Only the formats qcow2, qed and vdi support consistency checks.

In case the image does not have any inconsistencies, check exits with 0. Other exit codes indicate the kind of inconsistency found or if another error occurred. The following table summarizes all exit codes of the check subcommand:

0
Check completed, the image is (now) consistent
1
Check not completed because of internal errors
2
Check completed, image is corrupted
3
Check completed, image has leaked clusters, but is not corrupted
63
Checks are not supported by the image format

If -r is specified, exit codes representing the image state refer to the state after (the attempt at) repairing it. That is, a successful -r all will yield the exit code 0, independently of the image state before.

create [-f fmt] [-o options] filename [size]

Create the new disk image filename of size size and format fmt. Depending on the file format, you can add one or more options that enable additional features of this format.

If the option backing_file is specified, then the image will record only the differences from backing_file. No size needs to be specified in this case. backing_file will never be modified unless you use the commit monitor command (or qemu-img commit).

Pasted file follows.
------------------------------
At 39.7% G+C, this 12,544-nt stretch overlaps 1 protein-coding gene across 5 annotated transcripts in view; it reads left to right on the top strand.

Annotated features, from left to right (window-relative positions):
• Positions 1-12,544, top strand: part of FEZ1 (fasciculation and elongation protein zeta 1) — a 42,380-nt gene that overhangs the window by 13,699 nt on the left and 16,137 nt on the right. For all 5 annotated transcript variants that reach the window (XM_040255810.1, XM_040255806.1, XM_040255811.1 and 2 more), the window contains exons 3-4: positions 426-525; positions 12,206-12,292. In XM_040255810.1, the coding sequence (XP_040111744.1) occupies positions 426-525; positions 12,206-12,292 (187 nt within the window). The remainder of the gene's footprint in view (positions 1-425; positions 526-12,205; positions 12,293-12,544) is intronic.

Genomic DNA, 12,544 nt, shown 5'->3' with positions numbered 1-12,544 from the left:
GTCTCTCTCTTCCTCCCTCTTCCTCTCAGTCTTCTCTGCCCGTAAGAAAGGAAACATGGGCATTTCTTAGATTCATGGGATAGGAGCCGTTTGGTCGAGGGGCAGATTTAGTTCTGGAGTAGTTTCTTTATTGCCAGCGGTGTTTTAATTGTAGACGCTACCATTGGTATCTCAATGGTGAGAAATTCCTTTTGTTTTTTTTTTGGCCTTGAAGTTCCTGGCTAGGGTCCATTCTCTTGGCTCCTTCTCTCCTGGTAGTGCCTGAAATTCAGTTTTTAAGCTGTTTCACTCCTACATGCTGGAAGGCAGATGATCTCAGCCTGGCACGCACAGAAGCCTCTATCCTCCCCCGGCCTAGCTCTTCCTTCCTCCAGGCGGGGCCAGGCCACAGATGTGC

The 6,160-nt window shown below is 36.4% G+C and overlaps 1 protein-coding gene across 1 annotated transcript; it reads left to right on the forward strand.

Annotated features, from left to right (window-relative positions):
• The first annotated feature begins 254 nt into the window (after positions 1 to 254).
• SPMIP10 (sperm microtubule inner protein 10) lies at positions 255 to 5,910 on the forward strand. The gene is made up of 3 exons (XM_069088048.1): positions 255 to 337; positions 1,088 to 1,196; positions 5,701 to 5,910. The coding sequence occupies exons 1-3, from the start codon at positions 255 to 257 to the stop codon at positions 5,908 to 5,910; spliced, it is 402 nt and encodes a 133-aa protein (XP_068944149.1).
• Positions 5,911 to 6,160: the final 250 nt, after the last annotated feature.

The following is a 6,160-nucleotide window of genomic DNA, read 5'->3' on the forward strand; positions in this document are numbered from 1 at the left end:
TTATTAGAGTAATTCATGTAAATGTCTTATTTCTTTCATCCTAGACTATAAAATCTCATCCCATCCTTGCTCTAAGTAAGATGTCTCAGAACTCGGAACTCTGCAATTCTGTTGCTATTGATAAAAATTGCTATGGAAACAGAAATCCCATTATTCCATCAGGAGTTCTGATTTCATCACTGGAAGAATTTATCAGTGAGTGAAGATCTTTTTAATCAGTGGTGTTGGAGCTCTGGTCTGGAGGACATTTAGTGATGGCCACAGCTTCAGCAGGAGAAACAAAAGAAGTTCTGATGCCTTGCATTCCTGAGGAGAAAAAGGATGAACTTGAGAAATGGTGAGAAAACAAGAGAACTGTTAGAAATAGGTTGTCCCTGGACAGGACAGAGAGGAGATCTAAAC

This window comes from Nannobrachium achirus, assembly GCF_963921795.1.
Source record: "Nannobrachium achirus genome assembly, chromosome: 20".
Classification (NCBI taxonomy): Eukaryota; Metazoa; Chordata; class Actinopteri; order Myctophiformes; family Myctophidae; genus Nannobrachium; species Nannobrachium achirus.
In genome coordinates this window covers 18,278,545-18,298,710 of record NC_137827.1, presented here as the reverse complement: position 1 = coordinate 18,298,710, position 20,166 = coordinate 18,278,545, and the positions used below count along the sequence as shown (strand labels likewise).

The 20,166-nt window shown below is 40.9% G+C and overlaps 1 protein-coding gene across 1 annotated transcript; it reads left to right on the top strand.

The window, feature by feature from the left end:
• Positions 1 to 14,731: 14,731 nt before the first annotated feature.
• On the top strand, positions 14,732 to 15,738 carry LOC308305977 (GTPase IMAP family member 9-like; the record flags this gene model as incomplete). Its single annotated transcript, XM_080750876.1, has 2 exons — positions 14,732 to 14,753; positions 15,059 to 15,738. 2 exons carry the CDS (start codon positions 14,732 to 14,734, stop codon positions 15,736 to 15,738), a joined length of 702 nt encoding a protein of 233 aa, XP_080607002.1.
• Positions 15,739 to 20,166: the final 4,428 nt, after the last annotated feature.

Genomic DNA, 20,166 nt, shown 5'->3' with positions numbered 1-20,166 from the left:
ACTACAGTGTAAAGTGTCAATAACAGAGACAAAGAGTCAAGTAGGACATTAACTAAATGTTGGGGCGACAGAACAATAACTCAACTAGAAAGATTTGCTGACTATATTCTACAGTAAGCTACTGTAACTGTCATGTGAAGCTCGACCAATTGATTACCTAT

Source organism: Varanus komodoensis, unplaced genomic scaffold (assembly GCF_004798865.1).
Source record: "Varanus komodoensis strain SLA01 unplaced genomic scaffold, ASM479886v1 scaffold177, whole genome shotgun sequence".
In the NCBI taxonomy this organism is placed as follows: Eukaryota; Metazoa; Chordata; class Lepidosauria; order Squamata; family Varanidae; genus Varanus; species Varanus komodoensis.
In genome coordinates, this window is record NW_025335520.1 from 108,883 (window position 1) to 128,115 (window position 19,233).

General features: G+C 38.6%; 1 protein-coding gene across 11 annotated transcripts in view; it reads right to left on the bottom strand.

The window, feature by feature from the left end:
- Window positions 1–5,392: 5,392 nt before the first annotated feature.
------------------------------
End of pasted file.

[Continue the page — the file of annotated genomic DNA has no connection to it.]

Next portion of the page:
The size can also be specified using the size option with -o, it doesn’t need to be specified separately in this case.

commit [-q] [-f fmt] [-t cache] [-b base] [-d] [-p] filename

Commit the changes recorded in filename in its base image or backing file. If the backing file is smaller than the snapshot, then the backing file will be resized to be the same size as the snapshot. If the snapshot is smaller than the backing file, the backing file will not be truncated. If you want the backing file to match the size of the smaller snapshot, you can safely truncate it yourself once the commit operation successfully completes.

The image filename is emptied after the operation has succeeded. If you do not need filename afterwards and intend to drop it, you may skip emptying filename by specifying the -d flag.

If the backing chain of the given image file filename has more than one layer, the backing file into which the changes will be committed may be specified as base (which has to be part of filename’s backing chain). If base is not specified, the immediate backing file of the top image (which is filename) will be used. For reasons of consistency, explicitly specifying base will always imply -d (since emptying an image after committing to an indirect backing file would lead to different data being read from the image due to content in the intermediate backing chain overruling the commit target).